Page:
As one of the Maiar, Sauron was created by Ilúvatar before the Music of the Ainur. At the beginning of Time, he was amongst the Ainur who entered into Eä. Here he became one of the Maiar of Aulë, and was known as Mairon. Mairon's virtue was his love for order, planning and coordination, disliking confusion and chaos. But his obsession to order gradually overshadowed his love for the other intelligent beings of Arda, who would benefit from his planning; it became the sole object of his will, t...

    At first Sauron appeared as a royal and commanding figure in a strong body. He was also able to veil his power and change his shape. Later however he could take only a terrible form, of a stature slightly greater than a Man's, \\"an image of malice and hatred made visible; and the Eye of Sauron the Terrible few could endure.\\" Isildur recounted that at the Siege of Barad-dûr, Sauron's hand was black with a deadly burning touch.

    Sauron (pron. [ˈsaʊron])[note 1] is a Quenya name, said to mean \\"the Abhorred\\".Several accounts of the origin of the name Sauron were suggested in different linguistic manuscripts: 1. deriving from Quenya saura (\\"foul, evil-smelling, putrid\\", from the root THUS). 2. deriving from Quenya saura (\\"foul, vile\\"; from root SAWA). The manuscript continues saying that Sauron \\"could be a genuine Sindarin formation from saur; but is probably from Quenya\\". However, this origin appears to have been rejec...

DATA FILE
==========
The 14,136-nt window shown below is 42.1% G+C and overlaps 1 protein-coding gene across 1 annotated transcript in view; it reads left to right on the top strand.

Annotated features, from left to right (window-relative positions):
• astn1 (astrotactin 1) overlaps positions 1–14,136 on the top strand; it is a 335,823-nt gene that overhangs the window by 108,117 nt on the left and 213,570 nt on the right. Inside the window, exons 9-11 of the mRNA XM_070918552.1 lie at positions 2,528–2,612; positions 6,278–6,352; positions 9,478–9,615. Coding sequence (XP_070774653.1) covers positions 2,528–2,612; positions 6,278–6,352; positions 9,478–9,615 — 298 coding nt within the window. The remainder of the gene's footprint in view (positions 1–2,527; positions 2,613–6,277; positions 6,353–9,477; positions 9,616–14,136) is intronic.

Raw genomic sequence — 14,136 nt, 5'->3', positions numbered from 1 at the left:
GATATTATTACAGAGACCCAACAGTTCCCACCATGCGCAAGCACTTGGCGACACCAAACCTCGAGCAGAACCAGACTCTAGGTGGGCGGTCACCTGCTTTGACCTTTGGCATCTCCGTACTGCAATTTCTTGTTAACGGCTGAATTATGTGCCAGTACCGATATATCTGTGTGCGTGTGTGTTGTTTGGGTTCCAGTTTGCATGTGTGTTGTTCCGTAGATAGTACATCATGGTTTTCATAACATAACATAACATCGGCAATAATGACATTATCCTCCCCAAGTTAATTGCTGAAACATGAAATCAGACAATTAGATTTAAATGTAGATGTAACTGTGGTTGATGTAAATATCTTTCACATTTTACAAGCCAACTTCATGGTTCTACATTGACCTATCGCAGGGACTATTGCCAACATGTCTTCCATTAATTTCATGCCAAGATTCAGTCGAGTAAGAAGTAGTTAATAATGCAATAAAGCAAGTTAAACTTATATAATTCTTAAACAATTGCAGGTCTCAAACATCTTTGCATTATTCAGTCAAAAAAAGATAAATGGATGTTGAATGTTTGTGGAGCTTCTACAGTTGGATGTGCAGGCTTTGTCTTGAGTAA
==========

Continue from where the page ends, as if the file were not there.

Gorthaur (Sindarin, pron. [ˈɡorθaʊr]) was a name used of Sauron by the Sindar during the First Age, meaning \\"Terrible Dread\\".In some of Tolkien's notes from the 1950s, it is said that Sauron's original name was Mairon, \\"the admirable\\" (Q, pron. [ˈmaɪron]), \\"but this was altered after he was suborned by Melkor. But he continued to call himself Mairon the Admirable, or Tar-mairon 'King Excellent', until after Númenor's downfall.\\"Among his many titles were the Necromancer, the Abhorred Dread, th...

    Prior to the publication of The Silmarillion Sauron's origins and true identity were unclear to those without full access to Tolkien's notes. In early editions of the Guide to Middle Earth, Sauron is described as \\"probably of the Eldar elves.\\"Since the earliest versions of the Silmarillion legendarium as detailed in the History of Middle-earth series, Sauron has undergone many changes. The prototype of this character was Tevildo, lord of the cats, who played the role later taken by Sauron in...

    1978: The Lord of the Rings (1978 film):2001-03: The Lord of the Rings (film series):2002: The Lord of the Rings: The Fellowship of the Ring (video game):2002: The Lord of the Rings: The Two Towers (video game):2003: The Lord of the Rings: The Return of the King (video game):2012-14: The Hobbit (film series):

    1. ↑ 1.0 1.1 1.2 J.R.R. Tolkien, Christopher Tolkien (ed.), The Silmarillion, \\"Of the Rings of Power and the Third Age\\" 2. ↑ 2.0 2.1 2.2 J.R.R. Tolkien, Christopher Tolkien (ed.), The Silmarillion, \\"Index of Names\\" 3. ↑ 3.0 3.1 3.2 3.3 3.4 J.R.R. Tolkien, Christopher Tolkien (ed.), The Silmarillion, \\"Valaquenta: Account of the Valar and Maiar According to the Lore of the Eldar\\" 4. ↑ 4.0 4.1 4.2 J.R.R. Tolkien, \\"Words, Phrases and Passages in Various Tongues in The Lord of the Rings\\", in Parm...